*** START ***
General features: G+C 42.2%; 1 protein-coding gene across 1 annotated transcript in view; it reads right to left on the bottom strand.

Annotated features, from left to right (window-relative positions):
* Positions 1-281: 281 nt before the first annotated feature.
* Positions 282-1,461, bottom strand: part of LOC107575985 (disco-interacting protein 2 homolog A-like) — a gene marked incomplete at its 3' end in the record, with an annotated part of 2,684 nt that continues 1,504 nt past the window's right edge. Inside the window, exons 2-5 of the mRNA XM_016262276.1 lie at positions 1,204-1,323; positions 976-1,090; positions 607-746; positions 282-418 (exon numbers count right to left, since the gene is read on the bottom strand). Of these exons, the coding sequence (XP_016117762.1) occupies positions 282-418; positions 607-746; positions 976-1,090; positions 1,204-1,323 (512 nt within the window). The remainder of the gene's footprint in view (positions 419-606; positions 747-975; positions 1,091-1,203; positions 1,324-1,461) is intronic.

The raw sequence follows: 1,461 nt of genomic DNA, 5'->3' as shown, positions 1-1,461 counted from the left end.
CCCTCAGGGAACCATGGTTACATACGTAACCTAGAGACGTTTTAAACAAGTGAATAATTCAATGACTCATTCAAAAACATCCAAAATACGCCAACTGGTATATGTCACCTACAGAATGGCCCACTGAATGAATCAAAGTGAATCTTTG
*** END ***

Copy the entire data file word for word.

General features: G+C 42.2%; 1 protein-coding gene across 1 annotated transcript in view; it reads right to left on the bottom strand.

Annotated features, from left to right (window-relative positions):
* Positions 1-281: 281 nt before the first annotated feature.
* Positions 282-1,461, bottom strand: part of LOC107575985 (disco-interacting protein 2 homolog A-like) — a gene marked incomplete at its 3' end in the record, with an annotated part of 2,684 nt that continues 1,504 nt past the window's right edge. Inside the window, exons 2-5 of the mRNA XM_016262276.1 lie at positions 1,204-1,323; positions 976-1,090; positions 607-746; positions 282-418 (exon numbers count right to left, since the gene is read on the bottom strand). Of these exons, the coding sequence (XP_016117762.1) occupies positions 282-418; positions 607-746; positions 976-1,090; positions 1,204-1,323 (512 nt within the window). The remainder of the gene's footprint in view (positions 419-606; positions 747-975; positions 1,091-1,203; positions 1,324-1,461) is intronic.

The raw sequence follows: 1,461 nt of genomic DNA, 5'->3' as shown, positions 1-1,461 counted from the left end.
CCCTCAGGGAACCATGGTTACATACGTAACCTAGAGACGTTTTAAACAAGTGAATAATTCAATGACTCATTCAAAAACATCCAAAATACGCCAACTGGTATATGTCACCTACAGAATGGCCCACTGAATGAATCAAAGTGAATCTTTG